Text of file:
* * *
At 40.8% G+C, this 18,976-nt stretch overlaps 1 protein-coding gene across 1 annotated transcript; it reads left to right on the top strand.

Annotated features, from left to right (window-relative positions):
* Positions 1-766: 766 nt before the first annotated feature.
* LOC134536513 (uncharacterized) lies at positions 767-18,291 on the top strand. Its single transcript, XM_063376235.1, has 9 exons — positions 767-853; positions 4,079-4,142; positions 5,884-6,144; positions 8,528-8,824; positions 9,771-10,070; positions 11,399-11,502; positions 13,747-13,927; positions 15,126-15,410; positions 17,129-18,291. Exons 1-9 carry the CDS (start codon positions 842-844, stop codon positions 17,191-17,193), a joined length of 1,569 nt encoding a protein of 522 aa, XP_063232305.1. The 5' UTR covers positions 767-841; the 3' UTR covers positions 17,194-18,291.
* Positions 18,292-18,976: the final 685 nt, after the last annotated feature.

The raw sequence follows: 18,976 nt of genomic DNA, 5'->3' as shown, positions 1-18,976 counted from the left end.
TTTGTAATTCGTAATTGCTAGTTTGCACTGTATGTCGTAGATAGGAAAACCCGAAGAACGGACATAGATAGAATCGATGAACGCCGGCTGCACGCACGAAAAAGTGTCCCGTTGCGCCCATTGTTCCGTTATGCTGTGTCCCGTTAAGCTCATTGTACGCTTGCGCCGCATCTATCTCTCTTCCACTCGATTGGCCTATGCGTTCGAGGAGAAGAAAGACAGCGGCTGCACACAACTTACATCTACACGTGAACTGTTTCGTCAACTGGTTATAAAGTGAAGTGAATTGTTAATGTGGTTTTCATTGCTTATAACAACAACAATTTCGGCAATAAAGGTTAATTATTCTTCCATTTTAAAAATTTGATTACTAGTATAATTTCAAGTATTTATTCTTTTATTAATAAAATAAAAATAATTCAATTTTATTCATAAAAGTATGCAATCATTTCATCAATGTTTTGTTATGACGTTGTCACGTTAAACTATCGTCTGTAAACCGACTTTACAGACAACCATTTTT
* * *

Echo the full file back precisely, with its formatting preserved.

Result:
At 40.8% G+C, this 18,976-nt stretch overlaps 1 protein-coding gene across 1 annotated transcript; it reads left to right on the top strand.

Annotated features, from left to right (window-relative positions):
* Positions 1-766: 766 nt before the first annotated feature.
* LOC134536513 (uncharacterized) lies at positions 767-18,291 on the top strand. Its single transcript, XM_063376235.1, has 9 exons — positions 767-853; positions 4,079-4,142; positions 5,884-6,144; positions 8,528-8,824; positions 9,771-10,070; positions 11,399-11,502; positions 13,747-13,927; positions 15,126-15,410; positions 17,129-18,291. Exons 1-9 carry the CDS (start codon positions 842-844, stop codon positions 17,191-17,193), a joined length of 1,569 nt encoding a protein of 522 aa, XP_063232305.1. The 5' UTR covers positions 767-841; the 3' UTR covers positions 17,194-18,291.
* Positions 18,292-18,976: the final 685 nt, after the last annotated feature.

The raw sequence follows: 18,976 nt of genomic DNA, 5'->3' as shown, positions 1-18,976 counted from the left end.
TTTGTAATTCGTAATTGCTAGTTTGCACTGTATGTCGTAGATAGGAAAACCCGAAGAACGGACATAGATAGAATCGATGAACGCCGGCTGCACGCACGAAAAAGTGTCCCGTTGCGCCCATTGTTCCGTTATGCTGTGTCCCGTTAAGCTCATTGTACGCTTGCGCCGCATCTATCTCTCTTCCACTCGATTGGCCTATGCGTTCGAGGAGAAGAAAGACAGCGGCTGCACACAACTTACATCTACACGTGAACTGTTTCGTCAACTGGTTATAAAGTGAAGTGAATTGTTAATGTGGTTTTCATTGCTTATAACAACAACAATTTCGGCAATAAAGGTTAATTATTCTTCCATTTTAAAAATTTGATTACTAGTATAATTTCAAGTATTTATTCTTTTATTAATAAAATAAAAATAATTCAATTTTATTCATAAAAGTATGCAATCATTTCATCAATGTTTTGTTATGACGTTGTCACGTTAAACTATCGTCTGTAAACCGACTTTACAGACAACCATTTTT